I said give them 100 percent of the profit on the first sale. The company management’s response: “You’re insane!”
I have a client whose income curve was stagnant. It doesn’t matter what they sold. Pretend it’s your product or service. This company had a compensation program that paid the salespeople 10 percent of the profit. So, if the company made a $1,000 profit on a sale, the salesperson would get $100 and the company would get $900. I had them calculate:
• What the average new client is worth to them in dollars each time they buy • How many times that client will buy from them each year
• How many years the average client will be with them It turned out the first sale, on average, resulted in about a $200 profit for the company.
Of that, $20 went to the salesman or saleswoman, $180 to the company. On average, the client bought five times a year for three years. So basically, each time that company got a new client, they were receiving $3,000 in cumulative profits.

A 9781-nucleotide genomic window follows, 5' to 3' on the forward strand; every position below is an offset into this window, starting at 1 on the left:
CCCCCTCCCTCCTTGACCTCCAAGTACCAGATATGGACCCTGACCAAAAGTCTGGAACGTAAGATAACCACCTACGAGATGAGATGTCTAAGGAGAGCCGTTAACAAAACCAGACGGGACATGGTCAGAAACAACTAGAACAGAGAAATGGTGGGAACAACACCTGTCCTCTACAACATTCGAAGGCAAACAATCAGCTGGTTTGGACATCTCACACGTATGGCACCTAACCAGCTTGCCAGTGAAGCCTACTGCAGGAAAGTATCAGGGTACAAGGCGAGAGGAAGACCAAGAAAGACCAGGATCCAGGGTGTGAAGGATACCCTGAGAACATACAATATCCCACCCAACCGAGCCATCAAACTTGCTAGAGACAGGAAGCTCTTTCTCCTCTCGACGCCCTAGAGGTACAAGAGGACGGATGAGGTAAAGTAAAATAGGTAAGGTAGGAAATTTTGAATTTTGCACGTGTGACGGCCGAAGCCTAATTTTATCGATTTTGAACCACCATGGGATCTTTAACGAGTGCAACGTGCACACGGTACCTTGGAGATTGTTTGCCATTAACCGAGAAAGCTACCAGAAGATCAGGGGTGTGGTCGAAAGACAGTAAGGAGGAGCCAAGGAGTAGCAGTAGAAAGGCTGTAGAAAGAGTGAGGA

My solution: Instead of giving the salespeople 10 percent of the profit on a sale to a new, first-time client, give them 100 percent of the profit on the first sale. The company management’s response: “You’re insane!” I smiled pleasantly and went on to explain that as long as their salespeople maintain sales from existing clients at past levels or above, give them 100 percent of the profit on the first sale for every new client they bring in. They’ll be ten times more motivated to sell new clients. And every time they bring in a new client, the salesperson makes an additional $200, but the company makes an additional $2,800. The company implemented the plan and sales tripled in nine months.
Getting Everything You Can Out of All You've Got: 21 Ways You Can Out-Think, Out-Perform, and Out-Earn the Competition by Jay Abraham
“We all are learning, modifying, or destroying ideas all the time. Rapid destruction of your ideas when the time is right is one of the most valuable qualities you can acquire. You must force yourself to consider arguments on the other side.
— Charles T. Munger”
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